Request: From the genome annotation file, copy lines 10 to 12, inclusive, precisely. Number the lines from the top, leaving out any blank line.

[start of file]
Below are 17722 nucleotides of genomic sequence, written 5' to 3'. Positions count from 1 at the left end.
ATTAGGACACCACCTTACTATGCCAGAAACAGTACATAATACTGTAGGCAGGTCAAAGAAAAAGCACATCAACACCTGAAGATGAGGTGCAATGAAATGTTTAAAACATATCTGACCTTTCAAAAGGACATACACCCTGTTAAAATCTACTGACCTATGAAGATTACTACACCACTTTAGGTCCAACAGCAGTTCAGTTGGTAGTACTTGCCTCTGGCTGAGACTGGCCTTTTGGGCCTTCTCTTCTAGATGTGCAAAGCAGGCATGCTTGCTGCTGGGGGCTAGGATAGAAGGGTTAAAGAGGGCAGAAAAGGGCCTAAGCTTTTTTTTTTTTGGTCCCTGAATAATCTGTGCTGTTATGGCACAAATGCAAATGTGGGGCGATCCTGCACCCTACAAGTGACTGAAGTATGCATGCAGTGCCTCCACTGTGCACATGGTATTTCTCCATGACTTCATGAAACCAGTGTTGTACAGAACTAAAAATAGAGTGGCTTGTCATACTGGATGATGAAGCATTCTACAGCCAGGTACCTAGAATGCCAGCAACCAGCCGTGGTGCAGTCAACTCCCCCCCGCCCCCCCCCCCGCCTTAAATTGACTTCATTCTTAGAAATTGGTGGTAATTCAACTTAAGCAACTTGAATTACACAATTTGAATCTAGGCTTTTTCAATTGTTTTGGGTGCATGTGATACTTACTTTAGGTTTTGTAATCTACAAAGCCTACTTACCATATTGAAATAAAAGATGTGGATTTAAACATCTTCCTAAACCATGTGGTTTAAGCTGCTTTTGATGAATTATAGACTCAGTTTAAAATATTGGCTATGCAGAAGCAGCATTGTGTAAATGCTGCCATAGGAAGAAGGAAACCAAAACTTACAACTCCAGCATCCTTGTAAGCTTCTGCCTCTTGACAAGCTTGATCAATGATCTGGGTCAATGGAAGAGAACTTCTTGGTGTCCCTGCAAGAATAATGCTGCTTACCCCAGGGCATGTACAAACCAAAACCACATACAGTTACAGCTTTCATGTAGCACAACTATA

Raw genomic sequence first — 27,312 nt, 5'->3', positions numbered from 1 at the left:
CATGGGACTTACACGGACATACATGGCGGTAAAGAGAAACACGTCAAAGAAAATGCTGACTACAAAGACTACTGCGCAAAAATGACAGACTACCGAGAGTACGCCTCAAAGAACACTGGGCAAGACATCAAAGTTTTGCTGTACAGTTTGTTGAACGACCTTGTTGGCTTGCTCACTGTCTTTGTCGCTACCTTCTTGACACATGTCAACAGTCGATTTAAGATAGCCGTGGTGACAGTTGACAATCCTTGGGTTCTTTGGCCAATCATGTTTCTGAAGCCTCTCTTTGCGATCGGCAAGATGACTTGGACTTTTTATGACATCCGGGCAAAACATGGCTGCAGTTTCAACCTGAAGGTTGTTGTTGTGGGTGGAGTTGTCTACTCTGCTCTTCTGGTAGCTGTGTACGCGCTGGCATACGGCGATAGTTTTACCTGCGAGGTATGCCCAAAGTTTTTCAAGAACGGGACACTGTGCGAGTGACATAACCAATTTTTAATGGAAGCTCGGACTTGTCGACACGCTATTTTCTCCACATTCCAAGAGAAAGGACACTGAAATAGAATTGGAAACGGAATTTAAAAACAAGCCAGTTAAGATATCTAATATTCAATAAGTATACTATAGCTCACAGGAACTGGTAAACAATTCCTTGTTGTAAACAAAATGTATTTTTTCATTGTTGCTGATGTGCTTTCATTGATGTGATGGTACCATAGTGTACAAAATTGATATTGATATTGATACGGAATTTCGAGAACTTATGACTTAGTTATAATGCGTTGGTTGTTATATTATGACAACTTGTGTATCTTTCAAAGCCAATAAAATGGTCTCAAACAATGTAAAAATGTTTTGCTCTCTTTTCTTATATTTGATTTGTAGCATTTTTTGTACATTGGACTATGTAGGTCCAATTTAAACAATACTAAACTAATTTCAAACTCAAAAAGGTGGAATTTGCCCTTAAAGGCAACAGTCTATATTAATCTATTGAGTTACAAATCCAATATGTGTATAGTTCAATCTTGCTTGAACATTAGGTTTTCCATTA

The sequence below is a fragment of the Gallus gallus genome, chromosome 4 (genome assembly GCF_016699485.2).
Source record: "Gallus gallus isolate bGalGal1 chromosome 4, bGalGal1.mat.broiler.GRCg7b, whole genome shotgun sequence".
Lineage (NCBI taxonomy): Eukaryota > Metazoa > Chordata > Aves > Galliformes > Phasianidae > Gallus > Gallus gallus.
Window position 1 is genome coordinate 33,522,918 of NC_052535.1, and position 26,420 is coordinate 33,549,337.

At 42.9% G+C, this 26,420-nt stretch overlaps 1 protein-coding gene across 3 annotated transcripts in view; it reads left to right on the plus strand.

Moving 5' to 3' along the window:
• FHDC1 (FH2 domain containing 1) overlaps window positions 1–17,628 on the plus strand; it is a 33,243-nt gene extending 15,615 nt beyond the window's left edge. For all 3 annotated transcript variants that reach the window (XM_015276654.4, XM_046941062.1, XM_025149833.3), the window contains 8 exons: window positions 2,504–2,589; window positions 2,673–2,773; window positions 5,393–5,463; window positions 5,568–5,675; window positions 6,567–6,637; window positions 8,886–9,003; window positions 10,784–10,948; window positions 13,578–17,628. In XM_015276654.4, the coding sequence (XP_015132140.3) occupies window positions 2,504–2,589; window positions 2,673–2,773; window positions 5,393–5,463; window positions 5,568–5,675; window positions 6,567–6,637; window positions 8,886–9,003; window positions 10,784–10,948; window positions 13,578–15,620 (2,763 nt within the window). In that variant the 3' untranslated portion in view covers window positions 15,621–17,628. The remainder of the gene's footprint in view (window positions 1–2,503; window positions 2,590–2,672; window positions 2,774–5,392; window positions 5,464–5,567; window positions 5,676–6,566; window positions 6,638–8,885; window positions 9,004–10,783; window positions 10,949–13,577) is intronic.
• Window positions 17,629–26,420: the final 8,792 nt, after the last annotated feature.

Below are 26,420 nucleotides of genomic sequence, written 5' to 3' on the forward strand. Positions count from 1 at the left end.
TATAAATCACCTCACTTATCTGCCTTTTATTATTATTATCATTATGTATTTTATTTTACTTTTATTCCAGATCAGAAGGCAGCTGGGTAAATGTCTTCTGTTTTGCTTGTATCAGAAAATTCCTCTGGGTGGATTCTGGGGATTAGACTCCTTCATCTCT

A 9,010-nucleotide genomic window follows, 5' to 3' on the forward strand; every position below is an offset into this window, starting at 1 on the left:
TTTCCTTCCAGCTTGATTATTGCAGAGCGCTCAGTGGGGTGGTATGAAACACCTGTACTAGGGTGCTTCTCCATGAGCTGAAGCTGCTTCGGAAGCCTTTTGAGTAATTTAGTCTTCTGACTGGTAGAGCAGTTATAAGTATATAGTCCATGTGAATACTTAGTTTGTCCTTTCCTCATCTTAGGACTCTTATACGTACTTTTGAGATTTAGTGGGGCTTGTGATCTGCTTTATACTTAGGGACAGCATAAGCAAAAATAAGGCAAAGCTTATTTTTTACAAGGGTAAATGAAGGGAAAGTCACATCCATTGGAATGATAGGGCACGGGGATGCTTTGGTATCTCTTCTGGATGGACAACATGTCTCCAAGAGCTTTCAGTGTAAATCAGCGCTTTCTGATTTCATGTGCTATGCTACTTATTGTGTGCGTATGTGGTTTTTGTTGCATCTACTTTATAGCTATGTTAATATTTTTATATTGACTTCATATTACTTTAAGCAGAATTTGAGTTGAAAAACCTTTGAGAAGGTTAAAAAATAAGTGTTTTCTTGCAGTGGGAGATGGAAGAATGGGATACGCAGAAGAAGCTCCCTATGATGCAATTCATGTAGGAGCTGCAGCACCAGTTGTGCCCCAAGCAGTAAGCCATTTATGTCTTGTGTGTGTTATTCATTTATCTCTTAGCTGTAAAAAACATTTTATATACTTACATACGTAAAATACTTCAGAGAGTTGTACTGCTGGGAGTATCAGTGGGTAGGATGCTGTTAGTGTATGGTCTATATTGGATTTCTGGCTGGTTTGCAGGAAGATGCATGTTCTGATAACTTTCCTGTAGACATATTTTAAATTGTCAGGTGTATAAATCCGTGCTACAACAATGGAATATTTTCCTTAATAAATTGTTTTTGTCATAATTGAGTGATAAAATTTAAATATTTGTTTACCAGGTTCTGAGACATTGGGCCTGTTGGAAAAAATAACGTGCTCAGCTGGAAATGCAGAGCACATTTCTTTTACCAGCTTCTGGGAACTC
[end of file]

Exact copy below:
Moving 5' to 3' along the window:
• FHDC1 (FH2 domain containing 1) overlaps window positions 1–17,628 on the plus strand; it is a 33,243-nt gene extending 15,615 nt beyond the window's left edge. For all 3 annotated transcript variants that reach the window (XM_015276654.4, XM_046941062.1, XM_025149833.3), the window contains 8 exons: window positions 2,504–2,589; window positions 2,673–2,773; window positions 5,393–5,463; window positions 5,568–5,675; window positions 6,567–6,637; window positions 8,886–9,003; window positions 10,784–10,948; window positions 13,578–17,628. In XM_015276654.4, the coding sequence (XP_015132140.3) occupies window positions 2,504–2,589; window positions 2,673–2,773; window positions 5,393–5,463; window positions 5,568–5,675; window positions 6,567–6,637; window positions 8,886–9,003; window positions 10,784–10,948; window positions 13,578–15,620 (2,763 nt within the window). In that variant the 3' untranslated portion in view covers window positions 15,621–17,628. The remainder of the gene's footprint in view (window positions 1–2,503; window positions 2,590–2,672; window positions 2,774–5,392; window positions 5,464–5,567; window positions 5,676–6,566; window positions 6,638–8,885; window positions 9,004–10,783; window positions 10,949–13,577) is intronic.
• Window positions 17,629–26,420: the final 8,792 nt, after the last annotated feature.